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Tuesday, September 13, 2011

Rainroom - And the Other, that was a Machine review

Year : 2011
Genre : Death / Doom hybrid
Label : Relapse
Origin : Finland
Rating : 7.5 / 10

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Finnish death / doom hybrid Rainroom represents a musical consortium in which both its key participants - death and doom - are having exquisite fun with each other. Alas, it also is an unbalanced record, as 12+ of its 43 minutes are likely to give you sequences by which you can quite safely and peacefully give the green light on saliva pouring from your corner of your mouth to the pillow. This record is "death" only in the sense that it features totally full blown, integrally presented death metal vocals : growls, hauls, guttural, you know the death deal. But, here is the catch, and the dramatic turn of events! Instead of backing the death metal vocals up with traditional death having a rampant run in the background, Rainroom hits you with the kind of doom metal that - thank God and Co.! - still did not give up the will to exist. In other words : and yet it moves, and yet it lives.

The first track of this LP, called "...yeah, many machines", is a profound and efficient example of what the plan is. These growling/hauling death metal vocals are arranged over lively doom metal music which is in its autonomous and epically gloomy hurry to reach its favorite place to suffer on, - on this track, that is - and the ensuing aural experience will likely have a truly significant, lifting and positive effect on you. Or not. It does exhibit this effect on me every time I hear it. It is just hilarious and so logical, the relentless misery of death metal anger being supported by doom metal that seems to despise this level of misery-extroversion, and now it still is ready to hear it out, like a psychoanalyst female giving a session for the rampant reaper while it has one of its favorite nervous breakdowns. Read on to find out how the session went.

Rainroom's And the Other, that was a Machine, has a tamely, but elegantly presented steampunk theme to it, and you only have two choices regarding steampunk : you have to love it, or you have to love it in a manic fashion. Which, granted, may be self-explanatory.

Truth is, that the first track of the LP sounds to be more ripe of a creation than its follow-up, called Abort Engine, which is a much more undisciplined build initially, and it is having this fixated pastime of smashing your awareness against any single wall it comes across. The effective riffing, the structure of things to be found herein though, are not strong enough to claim validation of the act of smashing you around for this long. Probably the least successful track on the LP, and its more peaceful demeanor in the climax does not sound to do all that much noticeable justice to it, either. The tender part sounds more like an alibi, a cover story, and not content you can wholeheartedly regard as relevant, not when measured to the ripeness and the integrity of the stupendous first track "...yeah, many machines".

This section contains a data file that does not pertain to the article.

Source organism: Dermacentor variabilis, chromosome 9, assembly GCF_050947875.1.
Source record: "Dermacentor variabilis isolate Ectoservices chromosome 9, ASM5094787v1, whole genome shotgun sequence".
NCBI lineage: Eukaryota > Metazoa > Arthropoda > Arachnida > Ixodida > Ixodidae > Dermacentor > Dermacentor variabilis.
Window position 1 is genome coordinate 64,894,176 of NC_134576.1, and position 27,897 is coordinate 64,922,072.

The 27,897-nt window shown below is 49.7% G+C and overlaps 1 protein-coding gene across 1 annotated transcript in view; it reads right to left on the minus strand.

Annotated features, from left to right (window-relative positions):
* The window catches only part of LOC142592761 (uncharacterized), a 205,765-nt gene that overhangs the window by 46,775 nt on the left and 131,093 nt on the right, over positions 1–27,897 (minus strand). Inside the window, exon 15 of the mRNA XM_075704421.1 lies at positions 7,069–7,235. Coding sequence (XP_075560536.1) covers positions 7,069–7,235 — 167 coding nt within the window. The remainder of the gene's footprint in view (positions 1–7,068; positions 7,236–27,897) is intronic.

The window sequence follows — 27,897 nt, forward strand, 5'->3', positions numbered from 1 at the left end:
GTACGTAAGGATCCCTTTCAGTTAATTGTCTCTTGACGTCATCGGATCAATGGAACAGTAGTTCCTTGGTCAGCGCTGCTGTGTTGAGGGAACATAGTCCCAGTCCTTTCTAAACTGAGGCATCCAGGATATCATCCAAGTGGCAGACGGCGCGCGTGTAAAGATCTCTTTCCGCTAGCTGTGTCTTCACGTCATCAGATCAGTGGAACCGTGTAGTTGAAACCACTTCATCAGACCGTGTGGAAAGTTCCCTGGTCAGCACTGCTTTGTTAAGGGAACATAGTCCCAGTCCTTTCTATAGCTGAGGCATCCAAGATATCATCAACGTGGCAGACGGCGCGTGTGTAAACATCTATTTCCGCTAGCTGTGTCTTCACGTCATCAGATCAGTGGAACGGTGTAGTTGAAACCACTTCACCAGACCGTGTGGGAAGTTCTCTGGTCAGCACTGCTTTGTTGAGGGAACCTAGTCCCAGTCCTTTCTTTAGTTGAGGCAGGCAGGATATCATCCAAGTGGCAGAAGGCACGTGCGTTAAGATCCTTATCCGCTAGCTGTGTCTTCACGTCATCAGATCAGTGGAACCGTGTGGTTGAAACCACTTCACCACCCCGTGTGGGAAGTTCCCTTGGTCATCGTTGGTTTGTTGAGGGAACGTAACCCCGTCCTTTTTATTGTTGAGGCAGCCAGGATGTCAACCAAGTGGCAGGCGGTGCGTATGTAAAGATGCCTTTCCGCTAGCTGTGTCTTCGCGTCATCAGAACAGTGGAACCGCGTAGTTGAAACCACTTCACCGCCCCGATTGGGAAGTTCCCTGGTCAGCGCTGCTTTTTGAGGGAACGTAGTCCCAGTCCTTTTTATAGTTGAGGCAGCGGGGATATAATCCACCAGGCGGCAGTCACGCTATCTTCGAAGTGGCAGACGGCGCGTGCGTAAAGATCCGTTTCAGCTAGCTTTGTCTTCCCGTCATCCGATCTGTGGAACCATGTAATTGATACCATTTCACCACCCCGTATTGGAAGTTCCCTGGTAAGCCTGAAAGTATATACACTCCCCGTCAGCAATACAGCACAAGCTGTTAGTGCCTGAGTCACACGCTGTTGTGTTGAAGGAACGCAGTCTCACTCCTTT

The similar initial percepts arise with the third track, called Loew Machine, and these impressions decide to stick around for no less than five minutes. What threatens to be another mid-tempo convolution, gets assuaged by legit instrumental saving graces found to be embedded in the track's midsection to its end. That body though is about three times as big as it would still look acceptably hot with/in. Track number four, called Steam Conjecture once again draws a clear and truly vibrant picture : following a flamboyant intro section that also incorporates the goal of preparing you for the Thing that Comes, super-heavyweight doom metal indeed relentlessly arises and demands a stop from time, then addresses its supreme misery of gargantuan proportions with top notch death metal singing to flatter it. And, following a short and elegant interlude to draw your attention away, the exact focal theme comes back to claim your soul with brisker, but still heavy as the tenderness of two bisexual gorillas-type mid-tempo rhythmization. This is a clearly sorrowful song at heart, and the magic arises as result that now there are monster-instruments that unconditionally submit to the charm of the beautiful/sorrowful harmonic pattern, which reigns as the core meaning of the track. This one is the same caliber as the opening contribution, and it is just a pity that two wasteland-fillers are separating them.

Rainroom is a band you want to keep an eye on, (just make sure you have something to wipe the slime off with) and this debut shows sufficient amount of brilliance to regard the relative tedium it spends in the dark via its midsection clearly redeemable.

Rating : 7.5 / 10

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